A Review of the Best News of the Week on Cloud Security, DevOps, AppSec
Is Your Browser Extension a Botnet Backdoor? (Krebs on Security, Mar 01 2021)
A company that rents out access to more than 10 million Web browsers so that clients can hide their true Internet addresses has built its network by paying browser extension makers to quietly include its code in their creations. This story examines the lopsided economics of extension development, and why installing an extension can be such a risky proposition.
How to protect sensitive data for its entire lifecycle in AWS (AWS Security Blog, Feb 26 2021)
“Many Amazon Web Services (AWS) customer workflows require ingesting sensitive and regulated data such as Payments Card Industry (PCI) data, personally identifiable information (PII), and protected health information (PHI). In this post, I’ll show you a method designed to protect sensitive data for its entire lifecycle in AWS. This method can help enhance your data security posture and be useful for fulfilling the data privacy regulatory requirements applicable to your organization for data protection at-rest, in-transit, and in-use.”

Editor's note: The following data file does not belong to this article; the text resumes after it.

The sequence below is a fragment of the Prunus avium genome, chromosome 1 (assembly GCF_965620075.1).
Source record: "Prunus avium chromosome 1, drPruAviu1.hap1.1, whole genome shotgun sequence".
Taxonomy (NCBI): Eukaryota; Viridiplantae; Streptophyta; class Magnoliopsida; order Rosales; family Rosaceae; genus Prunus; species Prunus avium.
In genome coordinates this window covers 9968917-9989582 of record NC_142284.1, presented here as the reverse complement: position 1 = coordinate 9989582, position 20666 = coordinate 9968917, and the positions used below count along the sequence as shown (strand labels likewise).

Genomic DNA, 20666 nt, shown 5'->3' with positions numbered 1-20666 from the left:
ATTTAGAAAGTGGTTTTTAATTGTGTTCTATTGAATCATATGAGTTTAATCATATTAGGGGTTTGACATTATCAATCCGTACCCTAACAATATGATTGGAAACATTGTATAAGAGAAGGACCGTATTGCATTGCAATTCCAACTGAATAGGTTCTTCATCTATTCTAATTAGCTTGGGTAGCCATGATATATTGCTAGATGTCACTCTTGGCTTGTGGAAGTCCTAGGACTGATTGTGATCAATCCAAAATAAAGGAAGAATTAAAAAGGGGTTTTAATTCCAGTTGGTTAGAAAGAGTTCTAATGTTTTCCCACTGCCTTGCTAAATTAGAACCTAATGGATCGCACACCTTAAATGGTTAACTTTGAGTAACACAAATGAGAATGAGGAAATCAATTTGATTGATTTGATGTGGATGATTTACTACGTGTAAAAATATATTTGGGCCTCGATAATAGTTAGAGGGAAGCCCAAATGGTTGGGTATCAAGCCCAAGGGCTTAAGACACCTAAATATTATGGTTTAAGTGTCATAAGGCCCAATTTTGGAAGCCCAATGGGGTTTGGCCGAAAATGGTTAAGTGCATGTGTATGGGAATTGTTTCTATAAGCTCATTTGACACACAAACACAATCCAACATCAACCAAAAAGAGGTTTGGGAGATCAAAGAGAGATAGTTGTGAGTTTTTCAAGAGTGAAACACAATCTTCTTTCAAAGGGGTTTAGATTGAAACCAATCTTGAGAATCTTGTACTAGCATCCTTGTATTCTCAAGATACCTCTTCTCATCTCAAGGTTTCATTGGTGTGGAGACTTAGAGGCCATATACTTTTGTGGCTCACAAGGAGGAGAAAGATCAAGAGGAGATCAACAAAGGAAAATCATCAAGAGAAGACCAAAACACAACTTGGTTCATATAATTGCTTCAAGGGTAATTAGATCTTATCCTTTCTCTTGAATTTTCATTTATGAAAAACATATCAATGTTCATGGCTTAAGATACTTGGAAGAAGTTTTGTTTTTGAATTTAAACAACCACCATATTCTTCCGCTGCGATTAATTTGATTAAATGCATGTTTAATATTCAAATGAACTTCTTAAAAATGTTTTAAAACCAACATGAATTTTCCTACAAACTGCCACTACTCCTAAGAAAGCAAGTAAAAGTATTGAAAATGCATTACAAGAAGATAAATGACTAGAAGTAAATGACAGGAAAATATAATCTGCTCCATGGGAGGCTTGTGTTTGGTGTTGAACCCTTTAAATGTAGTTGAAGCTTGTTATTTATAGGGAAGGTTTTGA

Attackers Turn Struggling Software Projects Into Trojan Horses (Dark Reading, Feb 26 2021)
While access to compromised systems has become an increasingly common service, some cybercriminals are going straight to the source: buying code bases and then updating the application with malicious code.
Filter Out the Noise
Since I started this curated security news in June 2017, I’ve clipped ~17,000 articles and narrowed them down into the best 20 per day & best 15 per week. This is my favorite way to cut through all the security marketing and hype. If you’re enjoying it, tell a friend. If you hate it, tell an enemy.